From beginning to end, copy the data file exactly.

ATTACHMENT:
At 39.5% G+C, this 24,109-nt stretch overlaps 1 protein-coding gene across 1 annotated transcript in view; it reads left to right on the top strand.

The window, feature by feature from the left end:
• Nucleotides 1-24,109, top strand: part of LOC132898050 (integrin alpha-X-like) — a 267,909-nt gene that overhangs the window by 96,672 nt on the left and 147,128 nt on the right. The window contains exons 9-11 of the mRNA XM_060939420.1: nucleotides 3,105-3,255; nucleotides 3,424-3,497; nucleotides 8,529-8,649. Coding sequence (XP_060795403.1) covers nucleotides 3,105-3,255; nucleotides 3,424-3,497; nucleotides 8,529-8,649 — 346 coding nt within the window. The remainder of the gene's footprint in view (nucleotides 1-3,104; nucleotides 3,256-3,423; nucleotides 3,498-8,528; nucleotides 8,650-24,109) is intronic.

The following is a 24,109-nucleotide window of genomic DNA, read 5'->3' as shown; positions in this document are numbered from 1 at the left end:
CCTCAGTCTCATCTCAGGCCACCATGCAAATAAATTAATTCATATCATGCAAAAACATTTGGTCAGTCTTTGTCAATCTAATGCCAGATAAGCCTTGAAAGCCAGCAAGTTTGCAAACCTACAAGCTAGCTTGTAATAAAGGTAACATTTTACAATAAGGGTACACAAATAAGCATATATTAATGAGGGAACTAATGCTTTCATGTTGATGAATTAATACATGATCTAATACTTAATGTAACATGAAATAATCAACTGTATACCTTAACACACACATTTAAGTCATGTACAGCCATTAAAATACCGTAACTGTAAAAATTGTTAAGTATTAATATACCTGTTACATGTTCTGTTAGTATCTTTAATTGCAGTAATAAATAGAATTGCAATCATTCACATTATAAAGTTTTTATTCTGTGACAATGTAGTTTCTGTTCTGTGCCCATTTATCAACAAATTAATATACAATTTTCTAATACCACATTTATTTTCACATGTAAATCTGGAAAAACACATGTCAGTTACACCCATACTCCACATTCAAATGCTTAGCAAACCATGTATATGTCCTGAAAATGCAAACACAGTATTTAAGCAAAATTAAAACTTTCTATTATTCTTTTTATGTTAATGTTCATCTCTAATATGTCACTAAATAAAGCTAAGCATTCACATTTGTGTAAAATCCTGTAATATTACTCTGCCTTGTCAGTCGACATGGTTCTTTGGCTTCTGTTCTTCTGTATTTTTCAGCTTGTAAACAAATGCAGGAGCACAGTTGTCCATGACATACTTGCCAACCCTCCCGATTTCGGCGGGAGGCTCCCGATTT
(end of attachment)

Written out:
At 39.5% G+C, this 24,109-nt stretch overlaps 1 protein-coding gene across 1 annotated transcript in view; it reads left to right on the top strand.

The window, feature by feature from the left end:
• Nucleotides 1-24,109, top strand: part of LOC132898050 (integrin alpha-X-like) — a 267,909-nt gene that overhangs the window by 96,672 nt on the left and 147,128 nt on the right. The window contains exons 9-11 of the mRNA XM_060939420.1: nucleotides 3,105-3,255; nucleotides 3,424-3,497; nucleotides 8,529-8,649. Coding sequence (XP_060795403.1) covers nucleotides 3,105-3,255; nucleotides 3,424-3,497; nucleotides 8,529-8,649 — 346 coding nt within the window. The remainder of the gene's footprint in view (nucleotides 1-3,104; nucleotides 3,256-3,423; nucleotides 3,498-8,528; nucleotides 8,650-24,109) is intronic.

The following is a 24,109-nucleotide window of genomic DNA, read 5'->3' as shown; positions in this document are numbered from 1 at the left end:
CCTCAGTCTCATCTCAGGCCACCATGCAAATAAATTAATTCATATCATGCAAAAACATTTGGTCAGTCTTTGTCAATCTAATGCCAGATAAGCCTTGAAAGCCAGCAAGTTTGCAAACCTACAAGCTAGCTTGTAATAAAGGTAACATTTTACAATAAGGGTACACAAATAAGCATATATTAATGAGGGAACTAATGCTTTCATGTTGATGAATTAATACATGATCTAATACTTAATGTAACATGAAATAATCAACTGTATACCTTAACACACACATTTAAGTCATGTACAGCCATTAAAATACCGTAACTGTAAAAATTGTTAAGTATTAATATACCTGTTACATGTTCTGTTAGTATCTTTAATTGCAGTAATAAATAGAATTGCAATCATTCACATTATAAAGTTTTTATTCTGTGACAATGTAGTTTCTGTTCTGTGCCCATTTATCAACAAATTAATATACAATTTTCTAATACCACATTTATTTTCACATGTAAATCTGGAAAAACACATGTCAGTTACACCCATACTCCACATTCAAATGCTTAGCAAACCATGTATATGTCCTGAAAATGCAAACACAGTATTTAAGCAAAATTAAAACTTTCTATTATTCTTTTTATGTTAATGTTCATCTCTAATATGTCACTAAATAAAGCTAAGCATTCACATTTGTGTAAAATCCTGTAATATTACTCTGCCTTGTCAGTCGACATGGTTCTTTGGCTTCTGTTCTTCTGTATTTTTCAGCTTGTAAACAAATGCAGGAGCACAGTTGTCCATGACATACTTGCCAACCCTCCCGATTTCGGCGGGAGGCTCCCGATTT